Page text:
These platforms have become bulletproof. Even in the face of controversy
Amazon will do well, there’s no doubt. It could say anything and still succeed. That’s the power of a company with annual net revenues of $89 billion.
It’s a strong business, affording convenience and plentitude at the click of a button. And, while Amazon captivates shoppers’ pockets, Facebook wins the hearts and minds. It’s a business that strives to recognize and record our every move.
Is this power unstoppable? I’d say so. These platforms have become bulletproof. Even in the face of controversy. Recent comments from Sean Rad, the chief executive of Tinder, following the IPO of Tinder’s parent company, described his avid commitment to his own product. Laudable perhaps in the old economy of banks and green grocers but Rad’s enthusiasm forced his employers to issue a statement distancing itself from his escapades.
What the Tinder backlash, in the press at least, goes to show is that online platforms have become a part of the fabric of modern life, much as banks and utilities did in previous eras
What the Tinder backlash, in the press at least, goes to show is that online platforms have become a part of the fabric of modern life, much as banks and utilities did in previous eras. Yes, the CEO might say something a bit stupid but it’s not going to bring them crashing down. The owners can get away with a lot because the platform has become a pretty indispensable life tool for many.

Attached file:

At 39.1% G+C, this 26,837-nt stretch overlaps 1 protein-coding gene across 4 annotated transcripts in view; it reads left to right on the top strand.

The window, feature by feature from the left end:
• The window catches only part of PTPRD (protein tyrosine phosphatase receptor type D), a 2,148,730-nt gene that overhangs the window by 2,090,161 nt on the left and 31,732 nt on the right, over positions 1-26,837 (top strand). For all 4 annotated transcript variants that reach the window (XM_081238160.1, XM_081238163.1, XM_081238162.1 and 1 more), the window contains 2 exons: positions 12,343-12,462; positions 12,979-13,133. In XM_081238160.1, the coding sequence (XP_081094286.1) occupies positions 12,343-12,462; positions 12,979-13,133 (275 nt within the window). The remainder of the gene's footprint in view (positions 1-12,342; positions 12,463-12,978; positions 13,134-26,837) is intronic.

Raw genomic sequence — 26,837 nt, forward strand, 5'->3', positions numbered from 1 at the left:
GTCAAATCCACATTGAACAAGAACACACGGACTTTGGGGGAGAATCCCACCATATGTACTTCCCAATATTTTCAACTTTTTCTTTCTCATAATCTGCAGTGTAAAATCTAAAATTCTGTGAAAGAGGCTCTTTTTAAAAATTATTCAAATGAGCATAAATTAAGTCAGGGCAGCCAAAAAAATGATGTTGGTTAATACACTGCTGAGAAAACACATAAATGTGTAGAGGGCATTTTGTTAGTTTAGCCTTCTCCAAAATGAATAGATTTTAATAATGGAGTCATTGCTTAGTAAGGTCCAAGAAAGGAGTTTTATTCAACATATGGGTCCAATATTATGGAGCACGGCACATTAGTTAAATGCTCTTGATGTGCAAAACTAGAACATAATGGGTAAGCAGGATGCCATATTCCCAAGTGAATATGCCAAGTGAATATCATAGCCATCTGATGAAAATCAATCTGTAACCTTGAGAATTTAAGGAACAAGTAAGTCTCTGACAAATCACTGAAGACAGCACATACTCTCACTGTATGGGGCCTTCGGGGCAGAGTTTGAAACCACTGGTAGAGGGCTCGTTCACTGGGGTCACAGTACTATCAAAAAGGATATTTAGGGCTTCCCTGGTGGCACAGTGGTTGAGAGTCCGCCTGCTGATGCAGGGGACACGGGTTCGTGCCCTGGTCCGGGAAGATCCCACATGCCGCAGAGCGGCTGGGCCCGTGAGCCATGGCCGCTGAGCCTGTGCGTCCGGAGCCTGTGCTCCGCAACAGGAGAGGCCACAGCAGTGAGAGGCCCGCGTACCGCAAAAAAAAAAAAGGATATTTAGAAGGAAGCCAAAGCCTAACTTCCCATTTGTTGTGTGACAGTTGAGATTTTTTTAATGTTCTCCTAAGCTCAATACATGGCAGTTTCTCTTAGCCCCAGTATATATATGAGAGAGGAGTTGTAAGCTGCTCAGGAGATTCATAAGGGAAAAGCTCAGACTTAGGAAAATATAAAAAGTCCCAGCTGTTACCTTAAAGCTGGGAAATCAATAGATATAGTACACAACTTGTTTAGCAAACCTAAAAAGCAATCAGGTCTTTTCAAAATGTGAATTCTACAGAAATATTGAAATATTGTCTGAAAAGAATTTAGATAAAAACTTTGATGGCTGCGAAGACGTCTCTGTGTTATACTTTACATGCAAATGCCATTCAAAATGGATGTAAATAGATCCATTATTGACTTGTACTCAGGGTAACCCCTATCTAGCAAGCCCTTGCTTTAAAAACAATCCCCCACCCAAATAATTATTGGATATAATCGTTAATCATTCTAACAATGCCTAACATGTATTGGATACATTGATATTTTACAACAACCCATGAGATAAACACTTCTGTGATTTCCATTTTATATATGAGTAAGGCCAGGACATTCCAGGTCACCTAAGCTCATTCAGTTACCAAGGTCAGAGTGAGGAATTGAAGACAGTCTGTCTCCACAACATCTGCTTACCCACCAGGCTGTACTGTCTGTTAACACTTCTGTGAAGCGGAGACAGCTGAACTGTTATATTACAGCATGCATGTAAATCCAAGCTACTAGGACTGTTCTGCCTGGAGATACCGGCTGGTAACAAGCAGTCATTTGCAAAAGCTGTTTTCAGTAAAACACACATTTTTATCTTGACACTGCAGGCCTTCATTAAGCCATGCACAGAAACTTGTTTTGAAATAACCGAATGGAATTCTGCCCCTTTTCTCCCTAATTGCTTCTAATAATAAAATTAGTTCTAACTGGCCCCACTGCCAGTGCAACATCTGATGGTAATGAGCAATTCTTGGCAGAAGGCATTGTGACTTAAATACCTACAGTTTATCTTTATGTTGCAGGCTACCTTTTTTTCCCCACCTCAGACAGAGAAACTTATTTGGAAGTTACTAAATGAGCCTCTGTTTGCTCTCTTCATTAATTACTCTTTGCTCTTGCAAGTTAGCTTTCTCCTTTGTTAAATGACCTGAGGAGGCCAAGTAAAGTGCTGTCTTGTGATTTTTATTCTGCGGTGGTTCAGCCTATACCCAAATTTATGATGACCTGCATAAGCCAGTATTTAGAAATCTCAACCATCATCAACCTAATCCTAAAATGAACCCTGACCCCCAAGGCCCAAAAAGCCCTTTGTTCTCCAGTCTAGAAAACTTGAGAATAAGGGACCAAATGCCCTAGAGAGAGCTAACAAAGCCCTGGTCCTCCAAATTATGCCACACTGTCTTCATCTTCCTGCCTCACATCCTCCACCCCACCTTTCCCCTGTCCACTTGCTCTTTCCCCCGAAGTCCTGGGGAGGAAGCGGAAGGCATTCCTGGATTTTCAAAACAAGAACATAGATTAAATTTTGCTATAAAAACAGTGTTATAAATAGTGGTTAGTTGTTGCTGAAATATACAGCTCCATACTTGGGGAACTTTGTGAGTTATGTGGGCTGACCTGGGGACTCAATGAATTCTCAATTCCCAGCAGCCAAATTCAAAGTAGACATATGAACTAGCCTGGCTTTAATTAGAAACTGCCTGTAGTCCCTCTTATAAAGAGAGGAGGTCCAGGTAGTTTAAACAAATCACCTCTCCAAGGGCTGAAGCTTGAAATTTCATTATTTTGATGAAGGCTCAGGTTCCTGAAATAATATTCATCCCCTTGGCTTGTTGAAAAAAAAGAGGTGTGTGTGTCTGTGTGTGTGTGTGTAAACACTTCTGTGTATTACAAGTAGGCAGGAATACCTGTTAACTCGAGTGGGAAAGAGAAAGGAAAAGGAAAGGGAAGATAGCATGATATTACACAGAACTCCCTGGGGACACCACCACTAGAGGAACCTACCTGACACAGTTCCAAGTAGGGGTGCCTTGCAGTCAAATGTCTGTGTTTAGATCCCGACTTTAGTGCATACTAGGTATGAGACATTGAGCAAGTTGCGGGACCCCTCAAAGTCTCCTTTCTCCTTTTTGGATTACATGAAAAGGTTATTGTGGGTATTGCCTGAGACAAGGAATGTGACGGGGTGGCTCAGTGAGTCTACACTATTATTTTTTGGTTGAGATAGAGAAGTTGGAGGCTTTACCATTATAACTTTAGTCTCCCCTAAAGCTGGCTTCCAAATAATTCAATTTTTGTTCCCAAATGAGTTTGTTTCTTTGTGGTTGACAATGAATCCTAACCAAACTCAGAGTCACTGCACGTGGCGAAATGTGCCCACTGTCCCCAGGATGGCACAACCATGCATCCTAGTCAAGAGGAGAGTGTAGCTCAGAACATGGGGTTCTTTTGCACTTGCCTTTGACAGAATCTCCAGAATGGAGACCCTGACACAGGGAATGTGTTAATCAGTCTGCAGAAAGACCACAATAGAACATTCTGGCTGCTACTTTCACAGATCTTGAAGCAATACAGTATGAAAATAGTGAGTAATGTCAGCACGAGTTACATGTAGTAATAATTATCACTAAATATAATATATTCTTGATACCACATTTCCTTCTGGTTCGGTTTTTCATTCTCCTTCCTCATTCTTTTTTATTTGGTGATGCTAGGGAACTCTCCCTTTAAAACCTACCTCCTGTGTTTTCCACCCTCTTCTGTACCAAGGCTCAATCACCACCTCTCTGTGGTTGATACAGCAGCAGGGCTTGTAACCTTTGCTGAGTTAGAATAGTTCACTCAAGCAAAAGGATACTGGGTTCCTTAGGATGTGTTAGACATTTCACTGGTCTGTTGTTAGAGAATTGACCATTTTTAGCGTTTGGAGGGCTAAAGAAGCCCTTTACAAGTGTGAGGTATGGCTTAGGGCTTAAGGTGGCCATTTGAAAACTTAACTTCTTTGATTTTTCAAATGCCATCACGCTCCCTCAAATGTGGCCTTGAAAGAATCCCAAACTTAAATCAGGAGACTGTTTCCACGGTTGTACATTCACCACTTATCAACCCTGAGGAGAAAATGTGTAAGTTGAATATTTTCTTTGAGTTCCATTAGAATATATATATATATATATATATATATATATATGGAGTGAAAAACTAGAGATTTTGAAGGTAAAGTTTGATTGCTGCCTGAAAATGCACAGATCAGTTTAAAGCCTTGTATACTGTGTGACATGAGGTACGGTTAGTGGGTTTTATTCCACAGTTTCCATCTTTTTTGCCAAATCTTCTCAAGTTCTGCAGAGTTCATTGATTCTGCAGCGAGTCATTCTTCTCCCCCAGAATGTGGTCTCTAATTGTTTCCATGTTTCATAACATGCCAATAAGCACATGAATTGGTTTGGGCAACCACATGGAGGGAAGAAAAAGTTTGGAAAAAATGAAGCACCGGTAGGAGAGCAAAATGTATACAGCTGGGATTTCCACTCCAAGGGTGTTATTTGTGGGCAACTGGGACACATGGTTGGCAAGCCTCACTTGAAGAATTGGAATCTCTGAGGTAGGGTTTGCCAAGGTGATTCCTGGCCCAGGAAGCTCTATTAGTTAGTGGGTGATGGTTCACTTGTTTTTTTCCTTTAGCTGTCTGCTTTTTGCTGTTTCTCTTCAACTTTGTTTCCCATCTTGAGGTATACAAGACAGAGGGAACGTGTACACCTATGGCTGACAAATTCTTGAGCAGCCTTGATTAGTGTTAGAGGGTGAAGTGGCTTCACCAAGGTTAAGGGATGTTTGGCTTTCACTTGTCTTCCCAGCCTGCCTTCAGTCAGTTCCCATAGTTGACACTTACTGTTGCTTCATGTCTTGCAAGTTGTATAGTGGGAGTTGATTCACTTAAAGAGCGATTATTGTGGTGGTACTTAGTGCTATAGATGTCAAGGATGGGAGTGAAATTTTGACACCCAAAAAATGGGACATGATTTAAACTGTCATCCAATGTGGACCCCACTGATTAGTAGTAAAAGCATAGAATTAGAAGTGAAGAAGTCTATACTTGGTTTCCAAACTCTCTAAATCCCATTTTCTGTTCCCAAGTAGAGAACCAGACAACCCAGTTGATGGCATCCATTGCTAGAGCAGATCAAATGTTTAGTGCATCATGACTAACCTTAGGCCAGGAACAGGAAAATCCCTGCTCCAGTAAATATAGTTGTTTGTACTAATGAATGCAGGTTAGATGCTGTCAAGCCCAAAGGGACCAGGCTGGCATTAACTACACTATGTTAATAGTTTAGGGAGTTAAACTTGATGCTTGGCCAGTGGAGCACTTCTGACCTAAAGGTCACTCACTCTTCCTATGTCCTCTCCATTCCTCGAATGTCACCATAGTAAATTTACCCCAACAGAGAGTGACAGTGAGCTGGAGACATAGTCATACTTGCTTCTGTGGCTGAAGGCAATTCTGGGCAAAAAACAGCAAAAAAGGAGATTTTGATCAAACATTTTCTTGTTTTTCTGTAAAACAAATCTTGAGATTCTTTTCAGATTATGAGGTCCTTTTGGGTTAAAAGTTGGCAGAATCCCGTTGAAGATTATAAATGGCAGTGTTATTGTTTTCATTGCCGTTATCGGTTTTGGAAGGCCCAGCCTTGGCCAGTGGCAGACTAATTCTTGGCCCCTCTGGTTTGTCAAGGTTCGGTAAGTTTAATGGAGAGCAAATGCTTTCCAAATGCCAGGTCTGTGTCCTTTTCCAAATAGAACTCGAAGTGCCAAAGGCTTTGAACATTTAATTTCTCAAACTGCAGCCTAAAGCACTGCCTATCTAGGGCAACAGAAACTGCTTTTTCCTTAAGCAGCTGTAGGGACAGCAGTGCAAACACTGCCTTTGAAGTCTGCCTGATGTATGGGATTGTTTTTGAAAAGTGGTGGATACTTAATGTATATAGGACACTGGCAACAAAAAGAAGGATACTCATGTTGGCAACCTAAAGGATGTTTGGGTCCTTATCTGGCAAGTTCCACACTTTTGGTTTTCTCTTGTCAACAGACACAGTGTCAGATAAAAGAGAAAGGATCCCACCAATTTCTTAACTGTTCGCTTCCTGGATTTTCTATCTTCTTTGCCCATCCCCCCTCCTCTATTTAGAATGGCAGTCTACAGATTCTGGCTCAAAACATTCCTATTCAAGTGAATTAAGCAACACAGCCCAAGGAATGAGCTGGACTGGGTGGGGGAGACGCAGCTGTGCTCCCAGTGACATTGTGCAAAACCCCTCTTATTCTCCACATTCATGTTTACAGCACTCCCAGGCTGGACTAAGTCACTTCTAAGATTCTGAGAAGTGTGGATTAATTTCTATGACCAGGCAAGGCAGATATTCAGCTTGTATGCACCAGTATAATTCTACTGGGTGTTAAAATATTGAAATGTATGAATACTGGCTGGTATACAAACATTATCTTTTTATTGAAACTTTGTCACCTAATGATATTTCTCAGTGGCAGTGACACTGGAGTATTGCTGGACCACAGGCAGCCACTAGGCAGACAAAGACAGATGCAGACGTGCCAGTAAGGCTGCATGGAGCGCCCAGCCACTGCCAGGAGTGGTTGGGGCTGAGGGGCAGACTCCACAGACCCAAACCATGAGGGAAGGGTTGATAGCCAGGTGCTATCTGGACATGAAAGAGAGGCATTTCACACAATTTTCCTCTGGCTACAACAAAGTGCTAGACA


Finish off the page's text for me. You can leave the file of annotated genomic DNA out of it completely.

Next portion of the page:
Platforms need purpose too
The more fundamental issue, however, relates to how these companies are run. Do they have a sense of purpose and of doing the right thing? It’s become all too easy to believe the opposite. In recent days a HBOS whistleblower blew again, reminding us all of the financial crisis and some of the associated behaviour. This led me to think whether digital platforms risk becoming, in reputation terms at least, the new banks.
I'm not sure how many people really dump their bank, petrol supplier or gas company when the going gets tough
They are now a vital and necessary part of the fabric of modern life and, as such, their scruples and practices are not really consumer issues until they reach an Enron-style scale, where people feel that their own finances and livelihoods are threatened. But even then I'm not sure how many people really dump their bank, petrol supplier or gas company when the going gets tough. Therefore, things look good for the platforms.
Personal data is a big issue
There’s a potential threat on the horizon though. Amazon is one of 11 companies that the EU is questioning over ‘low tax deals’ that could amount to state aid in an apparently competitive market place. Along with how the platforms behave with people’s personal data I’d say this is a big issue.
When a platform CEO, as we saw with Tinder’s, starts spouting off without corporate approval the damage soon goes away. But with issues such as privacy and allegations of tax avoidance the stench remains. I’d say that the platforms remain bulletproof and have the ability to withstand fallout and crisis but, one day, they will need to face up to questions around user privacy and their contribution to the economy.
With Black Friday looming it’s interesting that Amazon has already said in financial statements that it could face a heavier tax burden should the EU lawmakers take issue with it’s current tax arrangements. From a brand point of view the platforms should get on the front foot, anticipate what’s coming and take the opportunity to stave off concerns over tax contributions.